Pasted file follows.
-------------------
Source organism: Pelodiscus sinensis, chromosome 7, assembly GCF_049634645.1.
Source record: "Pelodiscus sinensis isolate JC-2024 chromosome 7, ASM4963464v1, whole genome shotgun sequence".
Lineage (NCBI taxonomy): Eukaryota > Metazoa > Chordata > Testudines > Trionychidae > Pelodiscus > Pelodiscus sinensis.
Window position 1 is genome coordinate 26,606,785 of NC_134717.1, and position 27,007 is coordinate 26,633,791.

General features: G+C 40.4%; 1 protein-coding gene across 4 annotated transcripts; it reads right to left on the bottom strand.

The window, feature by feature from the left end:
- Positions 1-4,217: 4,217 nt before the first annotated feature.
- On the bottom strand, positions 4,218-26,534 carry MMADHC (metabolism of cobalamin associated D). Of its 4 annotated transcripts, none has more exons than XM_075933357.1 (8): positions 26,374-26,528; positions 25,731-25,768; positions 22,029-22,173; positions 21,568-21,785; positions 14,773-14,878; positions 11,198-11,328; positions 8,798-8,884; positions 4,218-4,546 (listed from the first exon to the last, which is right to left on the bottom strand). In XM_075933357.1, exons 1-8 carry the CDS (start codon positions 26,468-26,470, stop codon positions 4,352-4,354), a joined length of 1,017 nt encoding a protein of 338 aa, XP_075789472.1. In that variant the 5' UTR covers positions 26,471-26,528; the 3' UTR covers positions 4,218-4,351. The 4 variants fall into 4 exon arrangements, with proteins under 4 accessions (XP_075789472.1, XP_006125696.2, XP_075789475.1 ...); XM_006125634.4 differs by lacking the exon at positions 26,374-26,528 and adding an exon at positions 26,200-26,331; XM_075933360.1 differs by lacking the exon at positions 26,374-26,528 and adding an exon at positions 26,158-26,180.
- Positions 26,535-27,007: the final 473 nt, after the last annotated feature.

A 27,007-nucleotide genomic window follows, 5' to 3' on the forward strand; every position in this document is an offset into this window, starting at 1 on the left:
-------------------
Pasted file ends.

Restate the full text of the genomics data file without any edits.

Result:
Source organism: Pelodiscus sinensis, chromosome 7, assembly GCF_049634645.1.
Source record: "Pelodiscus sinensis isolate JC-2024 chromosome 7, ASM4963464v1, whole genome shotgun sequence".
Lineage (NCBI taxonomy): Eukaryota > Metazoa > Chordata > Testudines > Trionychidae > Pelodiscus > Pelodiscus sinensis.
Window position 1 is genome coordinate 26,606,785 of NC_134717.1, and position 27,007 is coordinate 26,633,791.

General features: G+C 40.4%; 1 protein-coding gene across 4 annotated transcripts; it reads right to left on the bottom strand.

The window, feature by feature from the left end:
- Positions 1-4,217: 4,217 nt before the first annotated feature.
- On the bottom strand, positions 4,218-26,534 carry MMADHC (metabolism of cobalamin associated D). Of its 4 annotated transcripts, none has more exons than XM_075933357.1 (8): positions 26,374-26,528; positions 25,731-25,768; positions 22,029-22,173; positions 21,568-21,785; positions 14,773-14,878; positions 11,198-11,328; positions 8,798-8,884; positions 4,218-4,546 (listed from the first exon to the last, which is right to left on the bottom strand). In XM_075933357.1, exons 1-8 carry the CDS (start codon positions 26,468-26,470, stop codon positions 4,352-4,354), a joined length of 1,017 nt encoding a protein of 338 aa, XP_075789472.1. In that variant the 5' UTR covers positions 26,471-26,528; the 3' UTR covers positions 4,218-4,351. The 4 variants fall into 4 exon arrangements, with proteins under 4 accessions (XP_075789472.1, XP_006125696.2, XP_075789475.1 ...); XM_006125634.4 differs by lacking the exon at positions 26,374-26,528 and adding an exon at positions 26,200-26,331; XM_075933360.1 differs by lacking the exon at positions 26,374-26,528 and adding an exon at positions 26,158-26,180.
- Positions 26,535-27,007: the final 473 nt, after the last annotated feature.

A 27,007-nucleotide genomic window follows, 5' to 3' on the forward strand; every position in this document is an offset into this window, starting at 1 on the left: